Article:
Quelling Prostate Pain
By Anthony Almada, M.S.
Chronic prostatitis is marked by pain in the pelvic region, pain during ejaculation and irritation or obstruction during urination, often in the absence of pathogenic bacteria. More than 2 million U.S. doctor-office visits a year are prompted by such symptoms. One remedy may be the flavonoid quercetin, abundant in red grape juices and wines, apples, tea and onions. Recent studies have used quercetin for chronic prostatitis with noteworthy success. In the first placebo-controlled study, 30 men (ages 26-72) received either placebo or 500 mg quercetin twice daily for one month. Symptoms of pain and overall quality of life improved in two-thirds of the men on quercetin. This and another recent study have shown the combo of 500 mg quercetin plus the plant enzymes bromelain and papain (twice daily) reduces free radical damage within prostatic fluid. Because there are no data showing bromelain and papain to have any antioxidant effect, and this combination has not been compared to quercetin alone, it would seem economically prudent to take only quercetin, itself a potent antioxidant, until long-term studies produce conclusive information on the triple cocktail.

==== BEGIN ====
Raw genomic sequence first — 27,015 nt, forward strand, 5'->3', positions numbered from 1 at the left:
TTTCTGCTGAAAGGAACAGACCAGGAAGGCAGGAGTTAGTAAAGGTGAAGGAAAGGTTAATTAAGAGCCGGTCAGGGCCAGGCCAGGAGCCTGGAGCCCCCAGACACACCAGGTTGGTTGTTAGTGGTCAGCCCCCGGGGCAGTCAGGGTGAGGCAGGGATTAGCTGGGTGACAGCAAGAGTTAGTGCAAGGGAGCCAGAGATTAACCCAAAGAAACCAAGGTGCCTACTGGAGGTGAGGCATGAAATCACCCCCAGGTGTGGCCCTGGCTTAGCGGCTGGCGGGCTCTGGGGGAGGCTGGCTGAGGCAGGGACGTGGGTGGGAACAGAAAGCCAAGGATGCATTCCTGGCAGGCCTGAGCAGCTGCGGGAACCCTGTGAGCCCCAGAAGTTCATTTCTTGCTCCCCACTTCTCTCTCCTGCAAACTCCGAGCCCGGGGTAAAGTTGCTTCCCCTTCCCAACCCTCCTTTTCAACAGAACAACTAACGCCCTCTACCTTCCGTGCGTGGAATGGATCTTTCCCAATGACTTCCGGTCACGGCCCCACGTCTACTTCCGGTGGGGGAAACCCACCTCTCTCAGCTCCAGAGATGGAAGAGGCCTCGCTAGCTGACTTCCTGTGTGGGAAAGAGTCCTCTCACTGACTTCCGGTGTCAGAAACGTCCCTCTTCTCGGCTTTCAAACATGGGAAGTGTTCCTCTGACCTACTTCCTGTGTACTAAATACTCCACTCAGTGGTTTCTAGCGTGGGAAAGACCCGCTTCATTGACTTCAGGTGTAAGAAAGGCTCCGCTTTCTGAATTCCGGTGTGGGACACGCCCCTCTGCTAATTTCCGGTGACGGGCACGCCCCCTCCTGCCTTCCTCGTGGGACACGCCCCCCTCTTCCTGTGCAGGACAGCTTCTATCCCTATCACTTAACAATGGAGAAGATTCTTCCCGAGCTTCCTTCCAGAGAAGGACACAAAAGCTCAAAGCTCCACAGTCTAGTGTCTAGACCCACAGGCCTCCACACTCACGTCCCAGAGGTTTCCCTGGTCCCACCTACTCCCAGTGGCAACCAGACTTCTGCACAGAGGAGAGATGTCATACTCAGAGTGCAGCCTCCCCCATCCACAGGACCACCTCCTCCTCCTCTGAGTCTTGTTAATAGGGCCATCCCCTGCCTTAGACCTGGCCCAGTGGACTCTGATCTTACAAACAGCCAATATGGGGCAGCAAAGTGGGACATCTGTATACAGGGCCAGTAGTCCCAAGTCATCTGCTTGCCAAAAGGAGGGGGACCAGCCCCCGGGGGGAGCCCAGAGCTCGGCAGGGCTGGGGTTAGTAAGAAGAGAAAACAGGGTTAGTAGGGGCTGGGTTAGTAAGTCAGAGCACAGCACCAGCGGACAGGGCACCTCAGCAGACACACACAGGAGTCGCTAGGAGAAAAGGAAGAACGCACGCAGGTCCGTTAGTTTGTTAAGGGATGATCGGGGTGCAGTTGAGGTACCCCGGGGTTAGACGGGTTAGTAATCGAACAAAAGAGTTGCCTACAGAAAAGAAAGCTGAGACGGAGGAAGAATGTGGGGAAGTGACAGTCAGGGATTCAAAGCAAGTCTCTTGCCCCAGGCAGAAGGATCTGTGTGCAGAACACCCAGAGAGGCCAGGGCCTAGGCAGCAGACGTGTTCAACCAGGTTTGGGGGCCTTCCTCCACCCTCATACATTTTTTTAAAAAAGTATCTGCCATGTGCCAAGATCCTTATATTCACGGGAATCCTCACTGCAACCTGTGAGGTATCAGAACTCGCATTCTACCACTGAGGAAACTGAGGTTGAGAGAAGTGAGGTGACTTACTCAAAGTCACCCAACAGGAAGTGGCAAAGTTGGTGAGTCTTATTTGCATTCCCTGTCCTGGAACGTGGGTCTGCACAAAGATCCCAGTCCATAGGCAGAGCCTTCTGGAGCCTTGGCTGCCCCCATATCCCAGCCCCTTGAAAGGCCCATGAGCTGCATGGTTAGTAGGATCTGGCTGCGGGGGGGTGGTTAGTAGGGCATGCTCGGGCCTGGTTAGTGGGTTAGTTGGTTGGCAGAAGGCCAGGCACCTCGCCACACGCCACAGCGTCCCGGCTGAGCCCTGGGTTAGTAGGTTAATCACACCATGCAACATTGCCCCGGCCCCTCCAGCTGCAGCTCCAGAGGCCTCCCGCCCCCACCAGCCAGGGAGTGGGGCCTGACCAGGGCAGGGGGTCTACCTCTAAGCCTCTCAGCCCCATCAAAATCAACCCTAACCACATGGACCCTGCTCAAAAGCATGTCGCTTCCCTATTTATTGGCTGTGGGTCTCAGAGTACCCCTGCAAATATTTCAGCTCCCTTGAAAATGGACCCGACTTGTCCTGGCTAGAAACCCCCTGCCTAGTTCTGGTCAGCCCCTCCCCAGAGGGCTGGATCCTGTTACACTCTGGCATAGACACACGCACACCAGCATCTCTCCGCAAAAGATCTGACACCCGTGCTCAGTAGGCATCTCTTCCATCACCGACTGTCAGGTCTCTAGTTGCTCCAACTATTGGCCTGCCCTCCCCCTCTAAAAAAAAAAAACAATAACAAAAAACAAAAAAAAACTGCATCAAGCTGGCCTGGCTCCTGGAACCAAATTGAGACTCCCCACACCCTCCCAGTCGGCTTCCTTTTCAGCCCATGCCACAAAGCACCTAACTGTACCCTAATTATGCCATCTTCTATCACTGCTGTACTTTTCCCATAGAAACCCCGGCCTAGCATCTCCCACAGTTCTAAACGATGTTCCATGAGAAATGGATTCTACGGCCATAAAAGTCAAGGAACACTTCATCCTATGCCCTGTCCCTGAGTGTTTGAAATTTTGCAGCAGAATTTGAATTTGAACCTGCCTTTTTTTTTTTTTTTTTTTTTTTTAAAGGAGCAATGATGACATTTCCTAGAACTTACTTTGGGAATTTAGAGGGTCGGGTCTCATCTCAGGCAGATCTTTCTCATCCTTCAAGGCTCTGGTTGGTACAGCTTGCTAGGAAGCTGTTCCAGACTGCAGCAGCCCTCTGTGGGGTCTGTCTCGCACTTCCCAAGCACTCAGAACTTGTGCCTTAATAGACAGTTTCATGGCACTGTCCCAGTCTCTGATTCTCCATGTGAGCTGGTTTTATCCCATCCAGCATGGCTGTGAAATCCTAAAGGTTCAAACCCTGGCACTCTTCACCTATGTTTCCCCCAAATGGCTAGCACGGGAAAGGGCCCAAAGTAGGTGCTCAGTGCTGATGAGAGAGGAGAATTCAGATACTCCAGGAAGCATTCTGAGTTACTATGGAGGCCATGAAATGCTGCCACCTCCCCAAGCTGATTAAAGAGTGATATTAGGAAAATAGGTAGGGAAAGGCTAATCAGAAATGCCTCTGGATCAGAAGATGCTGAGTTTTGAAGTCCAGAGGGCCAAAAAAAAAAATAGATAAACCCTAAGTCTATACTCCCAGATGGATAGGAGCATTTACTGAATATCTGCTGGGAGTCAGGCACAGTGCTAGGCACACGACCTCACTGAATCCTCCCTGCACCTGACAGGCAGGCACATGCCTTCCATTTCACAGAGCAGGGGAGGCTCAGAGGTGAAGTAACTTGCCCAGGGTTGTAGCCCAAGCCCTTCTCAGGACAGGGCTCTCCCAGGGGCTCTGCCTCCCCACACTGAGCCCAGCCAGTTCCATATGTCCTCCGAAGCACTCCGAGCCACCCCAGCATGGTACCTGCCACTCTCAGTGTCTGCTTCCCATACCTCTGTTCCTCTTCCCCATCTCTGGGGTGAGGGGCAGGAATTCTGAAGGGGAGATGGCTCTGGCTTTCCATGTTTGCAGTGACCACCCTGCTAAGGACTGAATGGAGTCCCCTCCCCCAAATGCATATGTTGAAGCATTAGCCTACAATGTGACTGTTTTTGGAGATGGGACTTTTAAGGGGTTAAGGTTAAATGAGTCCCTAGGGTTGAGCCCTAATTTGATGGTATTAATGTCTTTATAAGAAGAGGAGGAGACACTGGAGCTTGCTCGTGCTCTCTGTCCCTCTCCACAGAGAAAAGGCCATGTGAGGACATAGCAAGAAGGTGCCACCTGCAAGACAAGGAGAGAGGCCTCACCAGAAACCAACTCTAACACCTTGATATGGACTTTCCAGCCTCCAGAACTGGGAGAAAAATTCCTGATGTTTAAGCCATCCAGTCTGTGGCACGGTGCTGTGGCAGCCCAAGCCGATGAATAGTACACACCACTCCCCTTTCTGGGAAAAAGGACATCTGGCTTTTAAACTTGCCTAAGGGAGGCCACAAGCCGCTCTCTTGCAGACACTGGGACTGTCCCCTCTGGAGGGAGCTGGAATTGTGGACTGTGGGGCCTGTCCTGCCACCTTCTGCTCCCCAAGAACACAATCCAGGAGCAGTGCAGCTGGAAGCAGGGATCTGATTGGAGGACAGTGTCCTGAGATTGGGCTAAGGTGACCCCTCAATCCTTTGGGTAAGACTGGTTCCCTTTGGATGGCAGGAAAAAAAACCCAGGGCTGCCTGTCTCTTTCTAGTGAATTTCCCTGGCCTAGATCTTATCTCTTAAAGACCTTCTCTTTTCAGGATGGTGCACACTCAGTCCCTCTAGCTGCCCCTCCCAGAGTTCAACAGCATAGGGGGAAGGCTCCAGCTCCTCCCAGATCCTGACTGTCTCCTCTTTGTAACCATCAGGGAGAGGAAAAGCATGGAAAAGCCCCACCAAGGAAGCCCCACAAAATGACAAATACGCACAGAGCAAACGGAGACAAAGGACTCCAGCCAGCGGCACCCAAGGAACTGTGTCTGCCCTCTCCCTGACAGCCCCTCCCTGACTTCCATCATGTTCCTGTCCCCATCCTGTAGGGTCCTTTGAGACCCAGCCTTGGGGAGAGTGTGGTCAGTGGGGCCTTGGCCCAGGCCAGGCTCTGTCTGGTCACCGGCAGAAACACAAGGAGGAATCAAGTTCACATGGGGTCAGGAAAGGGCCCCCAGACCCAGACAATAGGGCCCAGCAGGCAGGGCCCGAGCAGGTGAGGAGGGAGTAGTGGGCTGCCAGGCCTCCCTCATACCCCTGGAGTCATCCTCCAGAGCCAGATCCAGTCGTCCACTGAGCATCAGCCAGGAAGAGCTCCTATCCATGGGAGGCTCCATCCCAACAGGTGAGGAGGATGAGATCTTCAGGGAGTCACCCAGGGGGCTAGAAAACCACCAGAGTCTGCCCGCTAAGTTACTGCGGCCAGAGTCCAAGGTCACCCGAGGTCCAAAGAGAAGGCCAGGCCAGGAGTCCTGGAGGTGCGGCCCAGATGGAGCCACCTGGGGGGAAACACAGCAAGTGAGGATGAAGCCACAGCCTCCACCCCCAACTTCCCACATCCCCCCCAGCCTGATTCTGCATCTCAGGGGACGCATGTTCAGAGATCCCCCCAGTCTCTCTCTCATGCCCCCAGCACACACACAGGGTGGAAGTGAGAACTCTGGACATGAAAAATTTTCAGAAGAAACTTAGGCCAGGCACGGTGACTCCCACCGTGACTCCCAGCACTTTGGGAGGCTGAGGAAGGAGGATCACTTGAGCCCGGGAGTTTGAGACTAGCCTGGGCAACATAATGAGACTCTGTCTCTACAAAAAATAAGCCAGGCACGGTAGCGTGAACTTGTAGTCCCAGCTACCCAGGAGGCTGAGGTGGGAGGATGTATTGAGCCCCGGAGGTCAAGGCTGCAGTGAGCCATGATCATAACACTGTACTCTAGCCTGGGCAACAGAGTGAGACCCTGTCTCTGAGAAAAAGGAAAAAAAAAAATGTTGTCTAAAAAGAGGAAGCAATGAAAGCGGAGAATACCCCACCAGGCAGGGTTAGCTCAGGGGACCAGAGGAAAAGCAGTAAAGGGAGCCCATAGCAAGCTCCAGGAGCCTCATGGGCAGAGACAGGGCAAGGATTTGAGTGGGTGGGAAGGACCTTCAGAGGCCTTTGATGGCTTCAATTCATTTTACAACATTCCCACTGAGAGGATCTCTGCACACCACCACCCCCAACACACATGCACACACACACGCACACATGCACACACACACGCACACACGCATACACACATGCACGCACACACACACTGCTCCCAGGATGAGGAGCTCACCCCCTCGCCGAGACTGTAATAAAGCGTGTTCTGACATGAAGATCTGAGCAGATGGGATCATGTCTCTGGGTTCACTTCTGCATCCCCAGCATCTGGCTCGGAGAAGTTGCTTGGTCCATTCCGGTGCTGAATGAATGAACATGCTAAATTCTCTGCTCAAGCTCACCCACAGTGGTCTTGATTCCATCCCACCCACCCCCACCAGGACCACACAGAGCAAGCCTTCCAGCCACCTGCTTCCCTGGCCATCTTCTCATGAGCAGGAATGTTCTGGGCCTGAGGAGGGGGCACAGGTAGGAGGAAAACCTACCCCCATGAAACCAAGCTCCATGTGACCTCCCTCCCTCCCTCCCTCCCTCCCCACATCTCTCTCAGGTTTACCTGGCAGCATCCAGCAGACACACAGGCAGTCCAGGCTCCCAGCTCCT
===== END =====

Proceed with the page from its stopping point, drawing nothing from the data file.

Anthony Almada, M.S., has collaborated on more than 45 university-based studies and is founder and chief scientific officer of IMAGINutrition.